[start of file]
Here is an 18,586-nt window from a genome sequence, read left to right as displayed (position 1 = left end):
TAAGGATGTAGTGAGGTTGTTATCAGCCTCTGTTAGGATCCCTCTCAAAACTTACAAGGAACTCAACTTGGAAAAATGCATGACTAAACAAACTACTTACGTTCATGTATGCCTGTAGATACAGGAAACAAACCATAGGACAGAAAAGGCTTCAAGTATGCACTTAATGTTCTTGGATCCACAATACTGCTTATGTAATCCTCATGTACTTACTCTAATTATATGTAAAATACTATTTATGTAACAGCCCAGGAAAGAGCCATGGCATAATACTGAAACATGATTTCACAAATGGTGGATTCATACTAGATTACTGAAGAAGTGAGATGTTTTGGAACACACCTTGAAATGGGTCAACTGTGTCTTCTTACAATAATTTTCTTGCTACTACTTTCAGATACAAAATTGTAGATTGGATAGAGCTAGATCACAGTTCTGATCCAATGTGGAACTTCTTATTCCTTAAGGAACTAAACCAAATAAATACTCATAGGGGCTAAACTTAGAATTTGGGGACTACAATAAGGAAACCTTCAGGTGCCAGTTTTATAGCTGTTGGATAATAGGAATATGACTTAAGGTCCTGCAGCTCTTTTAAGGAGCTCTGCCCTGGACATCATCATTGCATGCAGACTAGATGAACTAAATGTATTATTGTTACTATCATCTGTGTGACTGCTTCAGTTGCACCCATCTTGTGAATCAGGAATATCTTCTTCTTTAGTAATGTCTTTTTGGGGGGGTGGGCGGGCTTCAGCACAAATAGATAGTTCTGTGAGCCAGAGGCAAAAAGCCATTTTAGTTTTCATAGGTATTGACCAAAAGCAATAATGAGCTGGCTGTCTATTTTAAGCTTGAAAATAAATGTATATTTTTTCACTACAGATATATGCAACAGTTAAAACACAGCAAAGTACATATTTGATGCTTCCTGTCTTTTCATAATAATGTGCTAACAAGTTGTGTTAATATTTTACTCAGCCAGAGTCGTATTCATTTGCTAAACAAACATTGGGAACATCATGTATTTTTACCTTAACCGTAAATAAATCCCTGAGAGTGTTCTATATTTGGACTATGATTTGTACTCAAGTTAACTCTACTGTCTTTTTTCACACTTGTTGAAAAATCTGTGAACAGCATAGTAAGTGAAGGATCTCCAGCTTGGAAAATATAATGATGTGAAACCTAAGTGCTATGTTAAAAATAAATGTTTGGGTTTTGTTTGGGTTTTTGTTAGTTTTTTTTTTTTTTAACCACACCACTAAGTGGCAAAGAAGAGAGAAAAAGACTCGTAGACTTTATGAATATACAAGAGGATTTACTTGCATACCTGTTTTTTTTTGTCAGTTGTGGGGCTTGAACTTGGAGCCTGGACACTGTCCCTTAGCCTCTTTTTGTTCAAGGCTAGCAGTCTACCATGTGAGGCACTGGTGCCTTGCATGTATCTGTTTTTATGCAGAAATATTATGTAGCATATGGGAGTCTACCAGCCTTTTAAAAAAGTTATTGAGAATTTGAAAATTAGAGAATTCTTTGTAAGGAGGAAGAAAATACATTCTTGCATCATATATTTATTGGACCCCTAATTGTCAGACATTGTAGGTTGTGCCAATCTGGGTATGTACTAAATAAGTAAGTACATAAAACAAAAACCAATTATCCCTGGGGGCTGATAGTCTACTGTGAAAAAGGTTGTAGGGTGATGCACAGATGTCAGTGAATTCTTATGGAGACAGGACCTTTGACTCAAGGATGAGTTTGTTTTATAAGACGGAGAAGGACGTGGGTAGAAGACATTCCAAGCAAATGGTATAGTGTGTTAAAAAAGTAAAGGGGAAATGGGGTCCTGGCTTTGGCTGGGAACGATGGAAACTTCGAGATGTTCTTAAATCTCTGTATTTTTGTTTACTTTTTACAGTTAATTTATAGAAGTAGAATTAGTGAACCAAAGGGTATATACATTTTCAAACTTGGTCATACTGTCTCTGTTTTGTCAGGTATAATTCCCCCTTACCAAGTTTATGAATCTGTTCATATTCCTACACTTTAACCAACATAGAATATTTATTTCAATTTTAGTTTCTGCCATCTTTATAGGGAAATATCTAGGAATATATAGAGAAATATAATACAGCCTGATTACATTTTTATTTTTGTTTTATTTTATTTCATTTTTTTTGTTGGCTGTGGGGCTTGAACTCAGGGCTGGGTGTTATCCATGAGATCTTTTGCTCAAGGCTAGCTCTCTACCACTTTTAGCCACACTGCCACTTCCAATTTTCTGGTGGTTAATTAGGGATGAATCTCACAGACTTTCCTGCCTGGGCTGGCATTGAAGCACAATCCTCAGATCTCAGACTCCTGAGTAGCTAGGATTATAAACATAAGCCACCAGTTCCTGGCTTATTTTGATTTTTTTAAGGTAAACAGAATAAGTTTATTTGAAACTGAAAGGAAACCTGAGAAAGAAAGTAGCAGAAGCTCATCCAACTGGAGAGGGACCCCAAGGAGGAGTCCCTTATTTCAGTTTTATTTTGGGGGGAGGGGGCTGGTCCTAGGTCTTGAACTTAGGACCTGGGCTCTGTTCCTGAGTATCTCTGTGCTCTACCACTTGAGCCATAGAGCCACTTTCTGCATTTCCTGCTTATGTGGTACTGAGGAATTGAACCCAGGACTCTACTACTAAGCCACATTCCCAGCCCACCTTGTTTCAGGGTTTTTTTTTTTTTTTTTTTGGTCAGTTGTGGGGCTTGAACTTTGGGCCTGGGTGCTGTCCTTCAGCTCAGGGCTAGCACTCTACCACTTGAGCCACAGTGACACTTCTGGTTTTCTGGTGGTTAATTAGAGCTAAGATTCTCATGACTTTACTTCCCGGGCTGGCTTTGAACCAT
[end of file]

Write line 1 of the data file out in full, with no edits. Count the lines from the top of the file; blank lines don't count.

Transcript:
Here is an 18,586-nt window from a genome sequence, read left to right as displayed (position 1 = left end):